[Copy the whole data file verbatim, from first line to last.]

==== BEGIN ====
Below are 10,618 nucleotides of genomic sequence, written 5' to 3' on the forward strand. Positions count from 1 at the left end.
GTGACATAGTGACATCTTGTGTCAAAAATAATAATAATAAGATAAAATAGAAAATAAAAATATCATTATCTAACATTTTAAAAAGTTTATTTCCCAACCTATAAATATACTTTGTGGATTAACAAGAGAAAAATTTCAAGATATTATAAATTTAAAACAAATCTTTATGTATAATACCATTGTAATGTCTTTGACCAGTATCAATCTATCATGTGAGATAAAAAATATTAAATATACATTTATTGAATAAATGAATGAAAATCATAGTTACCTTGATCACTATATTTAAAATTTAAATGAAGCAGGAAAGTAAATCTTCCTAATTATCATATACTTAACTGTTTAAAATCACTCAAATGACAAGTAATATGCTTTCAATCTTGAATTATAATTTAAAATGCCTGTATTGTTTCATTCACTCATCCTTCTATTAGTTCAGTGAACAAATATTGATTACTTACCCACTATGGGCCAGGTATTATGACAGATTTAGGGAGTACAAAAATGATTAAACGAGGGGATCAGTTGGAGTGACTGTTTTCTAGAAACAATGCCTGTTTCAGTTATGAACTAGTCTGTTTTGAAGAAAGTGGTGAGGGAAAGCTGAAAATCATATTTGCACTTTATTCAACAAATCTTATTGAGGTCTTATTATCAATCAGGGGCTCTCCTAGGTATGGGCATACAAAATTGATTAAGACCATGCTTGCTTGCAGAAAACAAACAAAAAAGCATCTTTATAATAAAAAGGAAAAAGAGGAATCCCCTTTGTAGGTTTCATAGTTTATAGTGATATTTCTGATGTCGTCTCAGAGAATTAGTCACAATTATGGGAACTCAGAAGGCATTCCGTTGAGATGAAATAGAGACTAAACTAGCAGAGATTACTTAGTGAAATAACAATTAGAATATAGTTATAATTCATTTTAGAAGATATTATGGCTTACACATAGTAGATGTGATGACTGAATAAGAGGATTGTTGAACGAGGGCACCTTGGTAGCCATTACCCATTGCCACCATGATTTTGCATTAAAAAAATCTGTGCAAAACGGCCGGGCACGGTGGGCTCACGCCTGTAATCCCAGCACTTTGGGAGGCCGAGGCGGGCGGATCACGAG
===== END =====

Below are 10,618 nucleotides of genomic sequence, written 5' to 3' on the forward strand. Positions count from 1 at the left end.
GTGACATAGTGACATCTTGTGTCAAAAATAATAATAATAAGATAAAATAGAAAATAAAAATATCATTATCTAACATTTTAAAAAGTTTATTTCCCAACCTATAAATATACTTTGTGGATTAACAAGAGAAAAATTTCAAGATATTATAAATTTAAAACAAATCTTTATGTATAATACCATTGTAATGTCTTTGACCAGTATCAATCTATCATGTGAGATAAAAAATATTAAATATACATTTATTGAATAAATGAATGAAAATCATAGTTACCTTGATCACTATATTTAAAATTTAAATGAAGCAGGAAAGTAAATCTTCCTAATTATCATATACTTAACTGTTTAAAATCACTCAAATGACAAGTAATATGCTTTCAATCTTGAATTATAATTTAAAATGCCTGTATTGTTTCATTCACTCATCCTTCTATTAGTTCAGTGAACAAATATTGATTACTTACCCACTATGGGCCAGGTATTATGACAGATTTAGGGAGTACAAAAATGATTAAACGAGGGGATCAGTTGGAGTGACTGTTTTCTAGAAACAATGCCTGTTTCAGTTATGAACTAGTCTGTTTTGAAGAAAGTGGTGAGGGAAAGCTGAAAATCATATTTGCACTTTATTCAACAAATCTTATTGAGGTCTTATTATCAATCAGGGGCTCTCCTAGGTATGGGCATACAAAATTGATTAAGACCATGCTTGCTTGCAGAAAACAAACAAAAAAGCATCTTTATAATAAAAAGGAAAAAGAGGAATCCCCTTTGTAGGTTTCATAGTTTATAGTGATATTTCTGATGTCGTCTCAGAGAATTAGTCACAATTATGGGAACTCAGAAGGCATTCCGTTGAGATGAAATAGAGACTAAACTAGCAGAGATTACTTAGTGAAATAACAATTAGAATATAGTTATAATTCATTTTAGAAGATATTATGGCTTACACATAGTAGATGTGATGACTGAATAAGAGGATTGTTGAACGAGGGCACCTTGGTAGCCATTACCCATTGCCACCATGATTTTGCATTAAAAAAATCTGTGCAAAACGGCCGGGCACGGTGGGCTCACGCCTGTAATCCCAGCACTTTGGGAGGCCGAGGCGGGCGGATCACGAG